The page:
73. 73. Seizure Disorders: Nursing Care Cont’d…. Provide time for child to recover Place on side in recovery position Maintain anticonvulsant therapy See “Medications Used to Treat Seizures,” p. 860 Accurately observe & document events 73
  74. 74. Review Question An eighteen-month-old child is observed having a seizure. The nurse notes that the child’s jaws are clamped. The priority nursing responsibility at this time would be: A. Start oxygen via mask. B. Insert padded tongue blade. C. Restrain child to prevent injury to soft tissue. D. Protect the child from harm from the environment. 74
  75. 75. 75
  76. 76. Documentation When seizures began Duration Warning signs Clinical characteristics Level of consciousness Signs and symptoms when seizure stops Vital signs 76
  77. 77. Collaborative Care (p. 858) Diagnostic Tests CBC, blood chemistry, ABG, urine culture Metabolic screen for glucose, phosphorus, & lead levels Lumbar puncture EEG CT Scan/ MRI Medications (p. 859) Ketogenic diet (p. 858) for intractable seizures 77
  78. 78. Ketogenic Diet 78 Side effects: dyslipidemia, constipation, kidney stones, and slowed growth
  79. 79. Long-Term Goal for Children with Seizure Disorders Identify the cause and eliminate the seizure with minimum side effects using the least amount of medication while maintaining a normal lifestyle for the child 79
  80. 80. Hydrocephalus 80
  81. 81. Hydrocephalus (p. 872) An imbalance of CSF absorption or production caused by congenital anomalies, CNS malformations, tumor, hemorrhage, infection, or head injuries Results in head enlargement & increased ICP Commonly associated with myelomeningocele Brain compressed against the skull 81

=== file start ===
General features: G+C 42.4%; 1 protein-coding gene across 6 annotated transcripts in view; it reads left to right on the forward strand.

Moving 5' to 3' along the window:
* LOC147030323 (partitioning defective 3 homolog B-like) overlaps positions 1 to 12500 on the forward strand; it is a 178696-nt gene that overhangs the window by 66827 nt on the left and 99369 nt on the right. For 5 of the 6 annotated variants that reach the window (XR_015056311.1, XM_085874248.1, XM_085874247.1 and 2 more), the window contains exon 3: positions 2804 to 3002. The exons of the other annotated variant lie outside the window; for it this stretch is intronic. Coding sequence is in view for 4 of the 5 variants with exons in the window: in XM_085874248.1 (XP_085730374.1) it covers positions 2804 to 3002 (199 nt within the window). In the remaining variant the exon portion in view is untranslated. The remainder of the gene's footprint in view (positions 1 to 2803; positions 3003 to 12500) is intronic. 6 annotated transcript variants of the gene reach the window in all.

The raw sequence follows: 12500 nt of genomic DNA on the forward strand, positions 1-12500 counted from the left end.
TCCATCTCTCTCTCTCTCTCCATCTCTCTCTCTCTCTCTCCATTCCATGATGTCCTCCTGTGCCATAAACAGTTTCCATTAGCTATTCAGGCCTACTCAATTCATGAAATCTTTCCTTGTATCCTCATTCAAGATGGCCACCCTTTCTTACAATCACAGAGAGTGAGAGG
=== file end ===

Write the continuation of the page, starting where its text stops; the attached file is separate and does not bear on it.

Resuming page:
82. 82. Hydrocephalus: Clinical Manifestations (p. 873) Infant Increased HC, separated skull sutures, full or bulging fontanels “Sunsetting eyes” Poor feeding, poor sucking, projectile vomiting Child Behavioral changes – irritability & lethargy HA on awakening, N & V Delays in walking or talking, unstable balance, poor coordination Blurred or double vision 82
  83. 83. Bulging Anterior Fontanel; Sunsetting Eyes 83 Head enlargement with prominent forehead
  84. 84. Diagnostic Tests Prenatal US Daily serial HC measurements CT scan/ MRI MRI/ CT scan Skull X-ray Transillumination 84
  85. 85. Collaborative Care: Surgical Intervention Removing obstruction (e.g., tumor) Creating new pathway Shunting to bypass the point of obstruction by shunting the fluid to another point of absorption Four parts to shunt: ventricular catheter, pumping reservoir, one-way valve, & distal catheter 85
  86. 86. Review Question The parents of an infant who has just had a ventriculoperitoneal shunt inserted for hydrocephalus are concerned about the infant’s prognosis and ongoing care. The nurse should explain that: A. The prognosis is excellent and the shunt is permanent. B. The shunt will need to be revised as the child gets older. C. During the first year of life, any brain damage that has occurred is reversible. D. Hydrocephalus is usually self-limiting by 2 years of age and the shunt will then be removed. 86
  87. 87. Complications: Ventriculoperitoneal Shunts Blocked shunts Infections Seizures 87 See “Signs of Shunt Malfunction or Infection,” p. 875
  88. 88. Review Question Following surgery for the insertion of a shunt for hydrocephalus, the infant demonstrated irritability, high- pitched cry, elevated pulse rate, and temperature of 40 degrees C (104 degrees F). These symptoms are consistent with which of the following postoperative complications? A. Shunt obstruction. B. Increased intracranial pressure. C. Decreased intracranial pressure. D. Infection. 88